Pressure grows on Lord Keen to refuse consent to Internal Market Bill or resign
Pressure is growing in the Advocate General for Scotland, Lord Keen of Elie QC, to refuse to give his consent to the proposed UK Internal Market Bill.
The bill allows ministers to “disapply” rules agreed over the goods that cross between Britain and Northern Ireland. Section 45(1) of the bill states that certain provisions “have effect notwithstanding any relevant international or domestic law with which they may be incompatible or inconsistent”.
Lord Keen has previously said that “it is essential that the law officers are champions of the rule of law within government”.
It comes as a series of Conservative grandees have piled pressure on the UK government over the bill.
Conservative MP Sir Roger Gale called on Justice Secretary Robert Buckland to resign over the proposals, while former Conservative MEP Struan Stevenson warned Boris Johnson against what he called “gunboat diplomacy.”
Meanwhile, Conservative former Solicitor General Lord Garnier said: “The job of the law officers amongst many other things is to maintain the rule of law in government – to make sure that ministers behave by it. And if they insist in not doing so then one’s advice would conflict with the client’s instructions and you would have to go…I think the law officers need to ask themselves some very deep questions.”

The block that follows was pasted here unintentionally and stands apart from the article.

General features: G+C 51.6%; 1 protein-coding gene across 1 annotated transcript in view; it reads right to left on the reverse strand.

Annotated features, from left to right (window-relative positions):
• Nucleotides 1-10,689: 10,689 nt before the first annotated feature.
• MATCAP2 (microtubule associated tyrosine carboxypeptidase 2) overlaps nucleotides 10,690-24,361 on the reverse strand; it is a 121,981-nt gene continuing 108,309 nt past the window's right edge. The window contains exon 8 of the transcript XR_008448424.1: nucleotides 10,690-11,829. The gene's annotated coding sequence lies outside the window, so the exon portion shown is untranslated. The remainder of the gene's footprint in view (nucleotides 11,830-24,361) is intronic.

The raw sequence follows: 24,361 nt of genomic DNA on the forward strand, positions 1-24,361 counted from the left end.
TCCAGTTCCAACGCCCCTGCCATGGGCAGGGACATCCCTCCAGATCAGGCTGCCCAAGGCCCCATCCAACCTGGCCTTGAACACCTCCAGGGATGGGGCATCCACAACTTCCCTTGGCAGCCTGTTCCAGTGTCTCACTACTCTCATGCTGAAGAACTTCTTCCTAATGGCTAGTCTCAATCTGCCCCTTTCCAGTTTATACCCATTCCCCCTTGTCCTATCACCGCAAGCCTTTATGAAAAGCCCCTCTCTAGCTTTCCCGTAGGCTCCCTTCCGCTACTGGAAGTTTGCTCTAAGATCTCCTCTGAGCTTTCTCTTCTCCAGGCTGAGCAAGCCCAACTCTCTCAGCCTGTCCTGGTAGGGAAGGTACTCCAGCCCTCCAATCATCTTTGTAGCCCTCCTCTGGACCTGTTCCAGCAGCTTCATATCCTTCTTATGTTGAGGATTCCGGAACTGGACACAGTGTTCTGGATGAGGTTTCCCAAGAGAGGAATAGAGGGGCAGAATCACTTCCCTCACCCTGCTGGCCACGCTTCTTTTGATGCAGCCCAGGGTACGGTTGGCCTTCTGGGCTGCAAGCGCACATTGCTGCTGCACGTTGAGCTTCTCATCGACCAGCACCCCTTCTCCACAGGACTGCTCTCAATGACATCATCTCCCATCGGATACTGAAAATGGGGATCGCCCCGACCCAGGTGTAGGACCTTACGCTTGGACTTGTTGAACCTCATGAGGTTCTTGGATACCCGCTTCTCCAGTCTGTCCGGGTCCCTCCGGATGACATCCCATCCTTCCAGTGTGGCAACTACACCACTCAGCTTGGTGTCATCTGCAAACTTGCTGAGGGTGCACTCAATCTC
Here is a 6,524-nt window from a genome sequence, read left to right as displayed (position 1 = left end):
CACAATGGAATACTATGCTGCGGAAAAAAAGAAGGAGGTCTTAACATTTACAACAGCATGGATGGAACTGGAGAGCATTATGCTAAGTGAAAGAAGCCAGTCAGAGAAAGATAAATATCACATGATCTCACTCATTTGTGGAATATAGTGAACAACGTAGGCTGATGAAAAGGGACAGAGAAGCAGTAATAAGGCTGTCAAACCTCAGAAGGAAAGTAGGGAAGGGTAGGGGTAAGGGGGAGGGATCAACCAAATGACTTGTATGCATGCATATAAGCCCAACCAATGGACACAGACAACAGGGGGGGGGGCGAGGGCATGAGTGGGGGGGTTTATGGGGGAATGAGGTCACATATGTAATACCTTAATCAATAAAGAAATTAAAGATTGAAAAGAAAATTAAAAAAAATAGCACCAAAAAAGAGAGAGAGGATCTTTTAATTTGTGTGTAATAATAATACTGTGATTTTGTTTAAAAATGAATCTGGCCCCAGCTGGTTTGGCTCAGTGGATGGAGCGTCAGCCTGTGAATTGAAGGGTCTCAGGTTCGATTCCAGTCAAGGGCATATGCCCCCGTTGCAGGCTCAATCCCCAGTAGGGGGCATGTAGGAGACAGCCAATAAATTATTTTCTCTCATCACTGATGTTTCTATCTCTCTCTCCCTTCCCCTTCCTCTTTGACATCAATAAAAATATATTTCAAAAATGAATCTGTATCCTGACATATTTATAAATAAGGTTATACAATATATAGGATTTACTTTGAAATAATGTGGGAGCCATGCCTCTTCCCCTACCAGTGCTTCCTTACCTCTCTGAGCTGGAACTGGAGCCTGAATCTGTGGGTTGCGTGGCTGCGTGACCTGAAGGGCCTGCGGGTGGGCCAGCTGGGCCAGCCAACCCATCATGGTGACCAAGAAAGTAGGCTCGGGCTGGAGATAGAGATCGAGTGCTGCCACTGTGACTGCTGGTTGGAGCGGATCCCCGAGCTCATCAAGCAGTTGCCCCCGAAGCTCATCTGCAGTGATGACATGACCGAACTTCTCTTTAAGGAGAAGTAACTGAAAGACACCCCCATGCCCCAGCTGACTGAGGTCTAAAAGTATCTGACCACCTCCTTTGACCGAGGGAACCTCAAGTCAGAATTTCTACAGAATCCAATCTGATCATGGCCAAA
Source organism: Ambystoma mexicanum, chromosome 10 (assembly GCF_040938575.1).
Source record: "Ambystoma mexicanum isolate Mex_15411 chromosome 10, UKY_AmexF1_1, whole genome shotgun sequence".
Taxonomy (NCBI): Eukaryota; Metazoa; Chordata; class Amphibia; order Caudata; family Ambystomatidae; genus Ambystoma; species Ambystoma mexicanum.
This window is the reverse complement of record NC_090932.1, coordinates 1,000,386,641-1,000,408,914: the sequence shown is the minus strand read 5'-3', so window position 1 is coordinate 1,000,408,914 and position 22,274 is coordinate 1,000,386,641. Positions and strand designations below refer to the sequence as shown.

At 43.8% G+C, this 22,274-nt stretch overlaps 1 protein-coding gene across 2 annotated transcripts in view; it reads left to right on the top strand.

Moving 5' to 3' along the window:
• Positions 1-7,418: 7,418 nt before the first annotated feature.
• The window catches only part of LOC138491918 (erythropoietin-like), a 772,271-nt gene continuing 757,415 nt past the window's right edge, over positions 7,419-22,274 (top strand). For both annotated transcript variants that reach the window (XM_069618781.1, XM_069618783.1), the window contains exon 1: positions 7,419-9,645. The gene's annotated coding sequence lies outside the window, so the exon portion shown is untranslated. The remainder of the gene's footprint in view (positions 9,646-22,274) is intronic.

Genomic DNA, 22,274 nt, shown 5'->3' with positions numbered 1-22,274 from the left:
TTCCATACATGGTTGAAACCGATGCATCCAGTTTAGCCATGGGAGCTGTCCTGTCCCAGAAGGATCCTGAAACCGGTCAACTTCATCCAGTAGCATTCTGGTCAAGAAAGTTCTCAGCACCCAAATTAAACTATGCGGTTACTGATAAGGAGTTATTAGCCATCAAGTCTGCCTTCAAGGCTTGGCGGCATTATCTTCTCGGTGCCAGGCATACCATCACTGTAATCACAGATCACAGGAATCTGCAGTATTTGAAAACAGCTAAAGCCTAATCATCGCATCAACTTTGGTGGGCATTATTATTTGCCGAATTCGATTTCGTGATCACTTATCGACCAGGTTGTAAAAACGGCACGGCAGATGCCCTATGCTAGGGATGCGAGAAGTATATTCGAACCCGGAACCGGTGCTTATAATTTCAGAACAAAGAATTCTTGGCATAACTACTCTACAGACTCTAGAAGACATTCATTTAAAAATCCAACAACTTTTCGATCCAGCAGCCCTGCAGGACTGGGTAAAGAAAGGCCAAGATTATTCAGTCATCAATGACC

Joanna Cherry QC MP, the SNPs justice spokesperson, said: “The Advocate General is on record as saying it is ‘essential’ for law officers to ‘champion the rule of law within government’.
“If he is to live up to those words then he cannot in all conscience support or sign off on this legislation – which the ministers he advises have already admitted breaks international law.
“In the unprecedented circumstances of this case – with UK government ministers admitting their intention to act unlawfully – it is incumbent on the Advocate General to uphold the rule of law and refuse to give his consent to it. He has a duty to protect the integrity of Scots law and the Scottish legal profession, and if he refuses to do so, he should resign.
“A former Tory Solicitor General has made clear that in these extraordinary circumstances, law officers ‘need to ask themselves some very deep questions’ and be prepared to resign on principle.
“It is time for the Advocate General to live up to the principles he has previously championed – quite simply he must refuse to sign off on this Bill or he will be as culpable as the Tory ministers who are self-professed law-breakers.”
Writing in the Sunday Times, former prime ministers Sir John Major and Tony Blair said the government’s actions were “irresponsible, wrong in principle and dangerous in practice”.
“It raises questions that go far beyond the impact on Ireland, the peace process and negotiations for a trade deal - crucial though they are. It questions the very integrity of our nation,” they said.
The former leaders, both vehement opponents of Brexit, said that respecting treaty obligations was “just as important” as domestic law, and called for MPs to reject the legislation.
“As the world looks on aghast at the UK - the word of which was once accepted as inviolable - this government’s action is shaming itself and embarrassing our nation,” they added.